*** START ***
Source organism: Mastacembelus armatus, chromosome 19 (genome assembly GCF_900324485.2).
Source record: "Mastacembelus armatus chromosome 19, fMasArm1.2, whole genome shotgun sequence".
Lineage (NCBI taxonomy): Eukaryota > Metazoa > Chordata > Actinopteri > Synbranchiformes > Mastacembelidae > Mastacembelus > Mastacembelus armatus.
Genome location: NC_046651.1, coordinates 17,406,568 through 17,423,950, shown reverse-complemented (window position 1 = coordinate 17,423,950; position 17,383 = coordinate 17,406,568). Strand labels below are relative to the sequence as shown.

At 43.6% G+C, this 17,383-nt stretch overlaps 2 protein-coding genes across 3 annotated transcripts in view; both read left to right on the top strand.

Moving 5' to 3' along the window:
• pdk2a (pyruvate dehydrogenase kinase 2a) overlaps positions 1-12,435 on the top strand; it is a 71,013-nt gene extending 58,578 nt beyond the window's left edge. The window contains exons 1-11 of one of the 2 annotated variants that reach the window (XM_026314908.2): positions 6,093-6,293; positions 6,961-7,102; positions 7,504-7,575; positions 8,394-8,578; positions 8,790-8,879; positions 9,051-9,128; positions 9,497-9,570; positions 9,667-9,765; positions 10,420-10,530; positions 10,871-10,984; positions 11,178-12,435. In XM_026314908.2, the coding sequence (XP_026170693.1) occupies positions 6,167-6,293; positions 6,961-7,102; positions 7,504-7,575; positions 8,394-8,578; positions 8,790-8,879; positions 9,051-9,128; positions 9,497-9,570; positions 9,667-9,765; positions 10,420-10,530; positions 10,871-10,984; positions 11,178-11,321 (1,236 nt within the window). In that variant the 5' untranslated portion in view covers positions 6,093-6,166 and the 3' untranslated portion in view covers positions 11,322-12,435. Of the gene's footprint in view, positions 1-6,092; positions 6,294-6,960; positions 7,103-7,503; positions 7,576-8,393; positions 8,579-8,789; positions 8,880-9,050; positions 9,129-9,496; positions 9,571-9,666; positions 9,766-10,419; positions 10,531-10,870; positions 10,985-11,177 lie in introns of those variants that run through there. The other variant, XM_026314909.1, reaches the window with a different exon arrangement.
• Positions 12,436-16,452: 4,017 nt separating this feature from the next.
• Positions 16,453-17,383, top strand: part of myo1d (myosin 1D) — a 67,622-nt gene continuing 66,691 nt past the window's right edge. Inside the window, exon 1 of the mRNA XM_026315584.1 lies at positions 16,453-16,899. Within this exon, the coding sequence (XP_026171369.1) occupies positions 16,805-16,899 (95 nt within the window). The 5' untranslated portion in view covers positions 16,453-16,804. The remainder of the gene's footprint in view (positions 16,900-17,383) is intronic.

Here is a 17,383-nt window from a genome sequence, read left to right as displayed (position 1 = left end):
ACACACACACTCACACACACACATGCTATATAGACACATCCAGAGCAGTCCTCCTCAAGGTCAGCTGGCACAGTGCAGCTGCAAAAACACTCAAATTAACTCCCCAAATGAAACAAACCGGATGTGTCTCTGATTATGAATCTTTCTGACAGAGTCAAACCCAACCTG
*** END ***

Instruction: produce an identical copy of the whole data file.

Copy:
Source organism: Mastacembelus armatus, chromosome 19 (genome assembly GCF_900324485.2).
Source record: "Mastacembelus armatus chromosome 19, fMasArm1.2, whole genome shotgun sequence".
Lineage (NCBI taxonomy): Eukaryota > Metazoa > Chordata > Actinopteri > Synbranchiformes > Mastacembelidae > Mastacembelus > Mastacembelus armatus.
Genome location: NC_046651.1, coordinates 17,406,568 through 17,423,950, shown reverse-complemented (window position 1 = coordinate 17,423,950; position 17,383 = coordinate 17,406,568). Strand labels below are relative to the sequence as shown.

At 43.6% G+C, this 17,383-nt stretch overlaps 2 protein-coding genes across 3 annotated transcripts in view; both read left to right on the top strand.

Moving 5' to 3' along the window:
• pdk2a (pyruvate dehydrogenase kinase 2a) overlaps positions 1-12,435 on the top strand; it is a 71,013-nt gene extending 58,578 nt beyond the window's left edge. The window contains exons 1-11 of one of the 2 annotated variants that reach the window (XM_026314908.2): positions 6,093-6,293; positions 6,961-7,102; positions 7,504-7,575; positions 8,394-8,578; positions 8,790-8,879; positions 9,051-9,128; positions 9,497-9,570; positions 9,667-9,765; positions 10,420-10,530; positions 10,871-10,984; positions 11,178-12,435. In XM_026314908.2, the coding sequence (XP_026170693.1) occupies positions 6,167-6,293; positions 6,961-7,102; positions 7,504-7,575; positions 8,394-8,578; positions 8,790-8,879; positions 9,051-9,128; positions 9,497-9,570; positions 9,667-9,765; positions 10,420-10,530; positions 10,871-10,984; positions 11,178-11,321 (1,236 nt within the window). In that variant the 5' untranslated portion in view covers positions 6,093-6,166 and the 3' untranslated portion in view covers positions 11,322-12,435. Of the gene's footprint in view, positions 1-6,092; positions 6,294-6,960; positions 7,103-7,503; positions 7,576-8,393; positions 8,579-8,789; positions 8,880-9,050; positions 9,129-9,496; positions 9,571-9,666; positions 9,766-10,419; positions 10,531-10,870; positions 10,985-11,177 lie in introns of those variants that run through there. The other variant, XM_026314909.1, reaches the window with a different exon arrangement.
• Positions 12,436-16,452: 4,017 nt separating this feature from the next.
• Positions 16,453-17,383, top strand: part of myo1d (myosin 1D) — a 67,622-nt gene continuing 66,691 nt past the window's right edge. Inside the window, exon 1 of the mRNA XM_026315584.1 lies at positions 16,453-16,899. Within this exon, the coding sequence (XP_026171369.1) occupies positions 16,805-16,899 (95 nt within the window). The 5' untranslated portion in view covers positions 16,453-16,804. The remainder of the gene's footprint in view (positions 16,900-17,383) is intronic.

Here is a 17,383-nt window from a genome sequence, read left to right as displayed (position 1 = left end):
ACACACACACTCACACACACACATGCTATATAGACACATCCAGAGCAGTCCTCCTCAAGGTCAGCTGGCACAGTGCAGCTGCAAAAACACTCAAATTAACTCCCCAAATGAAACAAACCGGATGTGTCTCTGATTATGAATCTTTCTGACAGAGTCAAACCCAACCTG